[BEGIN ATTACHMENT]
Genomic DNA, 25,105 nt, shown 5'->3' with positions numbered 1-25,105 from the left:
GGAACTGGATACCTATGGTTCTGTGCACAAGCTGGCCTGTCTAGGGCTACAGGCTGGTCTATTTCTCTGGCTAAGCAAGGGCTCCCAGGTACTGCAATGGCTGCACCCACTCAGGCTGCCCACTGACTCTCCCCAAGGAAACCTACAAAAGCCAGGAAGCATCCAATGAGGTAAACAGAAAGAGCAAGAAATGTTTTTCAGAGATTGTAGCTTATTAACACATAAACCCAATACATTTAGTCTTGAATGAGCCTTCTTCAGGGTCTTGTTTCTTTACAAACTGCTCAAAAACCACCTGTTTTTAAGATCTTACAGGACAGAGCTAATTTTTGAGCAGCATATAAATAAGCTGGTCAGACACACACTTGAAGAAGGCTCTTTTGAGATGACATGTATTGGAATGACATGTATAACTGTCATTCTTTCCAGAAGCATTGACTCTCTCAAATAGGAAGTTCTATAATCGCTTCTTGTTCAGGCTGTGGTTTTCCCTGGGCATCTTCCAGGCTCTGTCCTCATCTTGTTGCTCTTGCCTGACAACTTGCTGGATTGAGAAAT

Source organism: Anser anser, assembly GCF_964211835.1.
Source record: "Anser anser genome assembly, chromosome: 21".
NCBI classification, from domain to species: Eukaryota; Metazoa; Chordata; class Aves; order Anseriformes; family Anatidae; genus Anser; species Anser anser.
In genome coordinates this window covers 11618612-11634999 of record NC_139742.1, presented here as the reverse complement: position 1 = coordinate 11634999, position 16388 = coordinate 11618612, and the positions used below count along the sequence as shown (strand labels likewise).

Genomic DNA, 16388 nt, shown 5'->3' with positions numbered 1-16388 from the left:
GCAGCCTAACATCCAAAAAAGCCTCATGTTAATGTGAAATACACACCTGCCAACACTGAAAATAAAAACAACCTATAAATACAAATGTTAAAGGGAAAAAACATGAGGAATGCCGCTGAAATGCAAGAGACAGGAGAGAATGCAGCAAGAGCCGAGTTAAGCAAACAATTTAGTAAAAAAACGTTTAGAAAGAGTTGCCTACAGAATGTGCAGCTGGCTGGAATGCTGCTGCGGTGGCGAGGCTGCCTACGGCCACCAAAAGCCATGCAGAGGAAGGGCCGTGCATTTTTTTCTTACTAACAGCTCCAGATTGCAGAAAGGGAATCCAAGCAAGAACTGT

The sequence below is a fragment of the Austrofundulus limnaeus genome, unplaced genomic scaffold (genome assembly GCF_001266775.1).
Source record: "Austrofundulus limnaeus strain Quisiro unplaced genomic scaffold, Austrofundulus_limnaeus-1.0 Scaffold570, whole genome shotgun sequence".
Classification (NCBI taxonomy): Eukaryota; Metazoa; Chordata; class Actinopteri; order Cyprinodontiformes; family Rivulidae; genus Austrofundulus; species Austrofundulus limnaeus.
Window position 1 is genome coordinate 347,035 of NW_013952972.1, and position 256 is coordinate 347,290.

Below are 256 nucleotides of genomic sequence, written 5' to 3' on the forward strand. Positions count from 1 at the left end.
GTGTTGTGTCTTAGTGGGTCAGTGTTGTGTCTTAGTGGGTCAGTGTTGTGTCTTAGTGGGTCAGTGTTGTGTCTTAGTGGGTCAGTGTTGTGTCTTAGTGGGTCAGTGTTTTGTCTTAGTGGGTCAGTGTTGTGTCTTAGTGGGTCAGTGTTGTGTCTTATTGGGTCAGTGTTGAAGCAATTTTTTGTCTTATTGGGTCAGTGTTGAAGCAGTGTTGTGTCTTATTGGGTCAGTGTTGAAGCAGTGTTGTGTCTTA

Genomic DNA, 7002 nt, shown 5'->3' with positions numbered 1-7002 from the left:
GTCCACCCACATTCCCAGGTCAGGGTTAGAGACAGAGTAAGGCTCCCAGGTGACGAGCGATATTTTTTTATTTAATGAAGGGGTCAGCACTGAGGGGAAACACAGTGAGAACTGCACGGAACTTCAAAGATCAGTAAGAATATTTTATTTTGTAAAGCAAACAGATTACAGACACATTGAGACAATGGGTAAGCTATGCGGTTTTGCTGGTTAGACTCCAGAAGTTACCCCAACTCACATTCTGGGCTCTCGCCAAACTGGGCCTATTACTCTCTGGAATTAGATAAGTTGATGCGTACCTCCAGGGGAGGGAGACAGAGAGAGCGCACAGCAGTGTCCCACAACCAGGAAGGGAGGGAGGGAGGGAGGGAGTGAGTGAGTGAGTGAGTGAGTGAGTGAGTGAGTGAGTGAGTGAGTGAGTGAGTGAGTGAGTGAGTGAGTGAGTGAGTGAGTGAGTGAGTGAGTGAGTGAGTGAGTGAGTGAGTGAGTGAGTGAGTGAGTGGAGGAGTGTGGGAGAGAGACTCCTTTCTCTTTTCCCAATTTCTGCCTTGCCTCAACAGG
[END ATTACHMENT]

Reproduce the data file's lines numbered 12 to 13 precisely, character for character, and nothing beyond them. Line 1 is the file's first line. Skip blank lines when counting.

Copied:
Window position 1 is genome coordinate 347,035 of NW_013952972.1, and position 256 is coordinate 347,290.

Below are 256 nucleotides of genomic sequence, written 5' to 3' on the forward strand. Positions count from 1 at the left end.